One in five executives of Finnish publicly traded companies has a criminal conviction
Approximately 20 per cent of the managing directors and board members of Finnish publicly traded companies have been sentenced in court. The results were revealed in a study, by the University of Oulu Business School, the University of Helsinki and the University of Eastern Finland, which combines previous research in business economics and criminology, as well as new research in criminal law, regarding the criminal convictions of business executives.
The research material comprises 2,201 Finnish CEOs, members of the Board of Directors and chairpersons of Finnish publicly traded companies, from 2000 to 2019, from which persons who have been convicted of a criminal offence have been identified. The convictions consider the criminal convictions received by executives as adults at the first instance, since 1977, before the end of their executive career. The number of convictions is categorised by offences, gender and company size. The data has been obtained by combining the register data of Statistics Finland concerning the data of publicly traded companies, the responsible persons of the companies and the district court judgments.
In most cases, company executives commit traffic offences, such as driving while intoxicated or endangering traffic safety. The data also includes crimes against life and health, as well as sexual offences committed by executives.
The average age of the executives at the time of conviction is about 39 years, which is relatively high. At the time of the offence, the convicted persons have already advanced in their careers, as opposed to young adults whose crimes would be explained by, for example, a lack of judgement and life experience. Researchers also found that executives with a criminal record work longer in publicly traded companies than those with no criminal convictions.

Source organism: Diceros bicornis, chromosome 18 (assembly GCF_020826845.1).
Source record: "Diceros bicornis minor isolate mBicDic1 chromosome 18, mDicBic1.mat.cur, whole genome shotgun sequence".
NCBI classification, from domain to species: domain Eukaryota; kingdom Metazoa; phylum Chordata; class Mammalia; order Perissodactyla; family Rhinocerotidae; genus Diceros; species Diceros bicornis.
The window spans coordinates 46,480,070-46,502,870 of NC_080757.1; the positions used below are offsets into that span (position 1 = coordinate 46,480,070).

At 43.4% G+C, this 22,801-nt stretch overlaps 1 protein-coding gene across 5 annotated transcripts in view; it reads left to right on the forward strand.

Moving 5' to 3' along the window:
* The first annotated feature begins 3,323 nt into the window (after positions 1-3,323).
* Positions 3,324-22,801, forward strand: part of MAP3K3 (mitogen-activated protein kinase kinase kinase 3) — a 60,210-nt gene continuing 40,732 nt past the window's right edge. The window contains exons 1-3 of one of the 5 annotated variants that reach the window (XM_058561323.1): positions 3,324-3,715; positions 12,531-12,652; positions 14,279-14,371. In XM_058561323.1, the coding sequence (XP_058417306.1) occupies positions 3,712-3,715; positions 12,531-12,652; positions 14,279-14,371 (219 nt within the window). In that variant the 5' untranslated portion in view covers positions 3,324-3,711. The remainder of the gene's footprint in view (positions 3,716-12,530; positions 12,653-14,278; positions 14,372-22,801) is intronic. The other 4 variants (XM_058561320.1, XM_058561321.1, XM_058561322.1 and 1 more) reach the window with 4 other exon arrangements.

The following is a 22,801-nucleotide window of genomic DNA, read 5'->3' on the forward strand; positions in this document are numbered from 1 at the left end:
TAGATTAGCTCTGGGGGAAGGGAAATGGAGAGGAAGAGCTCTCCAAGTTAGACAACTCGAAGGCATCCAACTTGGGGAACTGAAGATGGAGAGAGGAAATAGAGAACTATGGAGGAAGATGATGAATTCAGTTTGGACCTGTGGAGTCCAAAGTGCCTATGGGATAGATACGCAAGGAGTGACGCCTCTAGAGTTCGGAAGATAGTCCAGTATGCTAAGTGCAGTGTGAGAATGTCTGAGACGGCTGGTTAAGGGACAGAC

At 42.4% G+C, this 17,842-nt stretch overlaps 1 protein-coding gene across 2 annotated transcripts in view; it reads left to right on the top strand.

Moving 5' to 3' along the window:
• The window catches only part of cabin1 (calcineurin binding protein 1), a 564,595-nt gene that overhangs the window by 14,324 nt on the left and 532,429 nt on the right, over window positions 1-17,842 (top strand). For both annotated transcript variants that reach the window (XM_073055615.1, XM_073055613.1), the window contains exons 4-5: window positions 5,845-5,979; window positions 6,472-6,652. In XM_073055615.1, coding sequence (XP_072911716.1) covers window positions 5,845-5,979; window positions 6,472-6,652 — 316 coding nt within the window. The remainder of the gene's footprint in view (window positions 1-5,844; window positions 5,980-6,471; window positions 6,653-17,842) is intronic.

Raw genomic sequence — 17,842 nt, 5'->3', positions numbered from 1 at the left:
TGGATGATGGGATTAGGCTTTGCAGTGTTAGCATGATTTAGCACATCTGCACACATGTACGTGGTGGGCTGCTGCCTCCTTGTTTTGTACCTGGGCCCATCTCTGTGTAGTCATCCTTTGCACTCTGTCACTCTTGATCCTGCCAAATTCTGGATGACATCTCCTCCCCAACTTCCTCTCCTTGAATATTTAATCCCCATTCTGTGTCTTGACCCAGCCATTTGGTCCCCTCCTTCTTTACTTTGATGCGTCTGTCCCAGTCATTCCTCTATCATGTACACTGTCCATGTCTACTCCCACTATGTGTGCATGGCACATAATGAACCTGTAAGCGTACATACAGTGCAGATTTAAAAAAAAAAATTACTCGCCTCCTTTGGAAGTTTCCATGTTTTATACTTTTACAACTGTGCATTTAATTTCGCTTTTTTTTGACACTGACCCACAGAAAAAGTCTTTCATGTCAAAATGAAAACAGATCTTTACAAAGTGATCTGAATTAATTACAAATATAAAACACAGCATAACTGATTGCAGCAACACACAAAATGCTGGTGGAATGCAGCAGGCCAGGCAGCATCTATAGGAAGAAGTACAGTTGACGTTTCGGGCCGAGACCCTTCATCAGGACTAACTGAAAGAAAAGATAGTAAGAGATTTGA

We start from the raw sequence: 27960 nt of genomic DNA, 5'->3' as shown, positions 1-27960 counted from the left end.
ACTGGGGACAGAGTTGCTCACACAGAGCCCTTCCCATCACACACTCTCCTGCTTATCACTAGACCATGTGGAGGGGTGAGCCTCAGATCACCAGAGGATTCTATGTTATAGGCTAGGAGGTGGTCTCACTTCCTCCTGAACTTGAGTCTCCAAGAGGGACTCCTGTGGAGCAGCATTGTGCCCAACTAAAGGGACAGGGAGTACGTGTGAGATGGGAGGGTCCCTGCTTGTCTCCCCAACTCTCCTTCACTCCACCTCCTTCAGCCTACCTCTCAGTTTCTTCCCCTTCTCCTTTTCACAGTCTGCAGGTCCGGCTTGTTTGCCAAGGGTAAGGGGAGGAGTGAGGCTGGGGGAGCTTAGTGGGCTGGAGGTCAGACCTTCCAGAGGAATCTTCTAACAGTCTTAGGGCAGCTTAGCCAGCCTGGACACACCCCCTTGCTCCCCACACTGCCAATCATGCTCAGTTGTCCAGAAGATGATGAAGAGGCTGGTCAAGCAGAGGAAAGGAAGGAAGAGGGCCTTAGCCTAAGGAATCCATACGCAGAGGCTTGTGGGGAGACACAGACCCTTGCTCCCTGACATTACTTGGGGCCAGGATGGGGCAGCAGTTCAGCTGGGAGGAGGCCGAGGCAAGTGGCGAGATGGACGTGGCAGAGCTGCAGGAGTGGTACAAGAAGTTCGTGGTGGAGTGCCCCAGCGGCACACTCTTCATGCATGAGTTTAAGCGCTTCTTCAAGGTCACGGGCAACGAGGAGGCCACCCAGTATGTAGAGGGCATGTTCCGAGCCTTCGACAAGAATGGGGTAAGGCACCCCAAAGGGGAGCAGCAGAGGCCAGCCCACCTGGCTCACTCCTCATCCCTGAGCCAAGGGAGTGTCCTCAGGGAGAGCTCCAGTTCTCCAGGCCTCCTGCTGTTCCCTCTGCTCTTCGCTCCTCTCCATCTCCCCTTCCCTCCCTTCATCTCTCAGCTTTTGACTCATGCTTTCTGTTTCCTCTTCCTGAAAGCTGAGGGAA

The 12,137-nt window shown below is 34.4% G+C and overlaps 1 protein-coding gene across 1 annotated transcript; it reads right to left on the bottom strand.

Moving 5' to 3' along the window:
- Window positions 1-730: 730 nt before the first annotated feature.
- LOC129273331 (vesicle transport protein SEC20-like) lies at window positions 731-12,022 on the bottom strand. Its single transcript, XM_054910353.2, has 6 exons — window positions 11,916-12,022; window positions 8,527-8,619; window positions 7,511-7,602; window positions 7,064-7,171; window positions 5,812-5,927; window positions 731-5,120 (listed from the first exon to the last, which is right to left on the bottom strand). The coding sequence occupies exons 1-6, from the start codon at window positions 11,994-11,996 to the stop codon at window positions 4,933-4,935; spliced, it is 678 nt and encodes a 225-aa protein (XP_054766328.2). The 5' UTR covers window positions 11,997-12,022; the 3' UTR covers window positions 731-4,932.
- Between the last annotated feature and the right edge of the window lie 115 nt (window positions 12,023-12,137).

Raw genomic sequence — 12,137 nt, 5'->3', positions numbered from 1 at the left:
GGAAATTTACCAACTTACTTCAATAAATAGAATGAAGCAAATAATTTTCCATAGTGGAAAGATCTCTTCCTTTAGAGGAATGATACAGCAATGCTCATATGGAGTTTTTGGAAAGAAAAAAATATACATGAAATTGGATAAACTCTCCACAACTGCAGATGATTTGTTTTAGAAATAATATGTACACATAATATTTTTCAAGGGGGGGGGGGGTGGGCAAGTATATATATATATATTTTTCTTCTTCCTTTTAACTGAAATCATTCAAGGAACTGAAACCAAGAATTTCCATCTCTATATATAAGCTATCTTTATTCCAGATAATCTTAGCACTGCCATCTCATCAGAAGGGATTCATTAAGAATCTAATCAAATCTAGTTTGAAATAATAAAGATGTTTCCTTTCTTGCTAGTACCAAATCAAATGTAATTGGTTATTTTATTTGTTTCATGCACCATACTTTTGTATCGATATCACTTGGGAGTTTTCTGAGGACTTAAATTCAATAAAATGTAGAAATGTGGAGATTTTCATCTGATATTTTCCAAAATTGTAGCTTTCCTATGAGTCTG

Of all criminal convictions, 8.8% are imprisonment and 91.2% are monetary penalties. Of the material's managing directors and board members, 15.1% are women, while women’s share of the convicted managing directors and board members is 5.1%.
Based on this and previous research, the investigators consider that the perpetrators have a higher risk appetite than the rest of the population, and that the criminal background of an executive can increase, not only the company's financial risks, but also malpractice in the company's operations.
According to Professor Juha-Pekka Kallunki, the criminal record is linked to irrational financial risk-taking and possibly also increases the risk of abuse in business operations. “Ethical business culture and sustainable business values are difficult to implement if the company’s top management does not support these goals through its own behaviour. Since criminal history and inappropriate risk-taking correlate with each other, the criminal record can also be relevant from the perspective of the company’s ethical corporate culture and sustainable business goals,” Kallunki says.
According to previous studies in business economics, especially in Sweden, executives with a criminal background are prepared to take inappropriate risks in the company's operations. Criminal background has been shown to reduce compliance with the principle of prudence in accounting, and increase the write-down of goodwill resulting from failed acquisitions. The CEO's criminal convictions have also been found to increase both his personal and the company's aggressive, at the personal level even illegal, tax planning.
At the same time, based on previous criminological investigations, it is known that malpractices in companies are explained, among other factors, by the control-oriented nature of the perpetrator and the related increased risk appetite, to maintain the feeling of control and a sense of ability.
The criminal background of persons seeking for executive positions in publicly traded companies is not investigated, or the criminal background is not considered to affect the ability of the executive to perform their duties, at the recruitment stage.
Researchers therefore recommend that the criminal background of the person selected for the management of a publicly traded company should be investigated, at least internally, before the appointment. Determining the background is justified, not only from the perspective of possible legal liability risks, but also from the perspective of ethical and sustainable business objectives.
The study was conducted by Professor Juha-Pekka Kallunki from the Oulu Business School of the University of Oulu, University Lecturer Heli Korkka-Knuts from the University of Helsinki, Assistant Professor Jenni Kallunki from the Oulu Business School and Professor Mikko Aaltonen from the University of Eastern Finland.
The study has been published in the Oikeus Journal No 1/2023 (in Finnish and for subscribers only).
Previously published studies on the topic: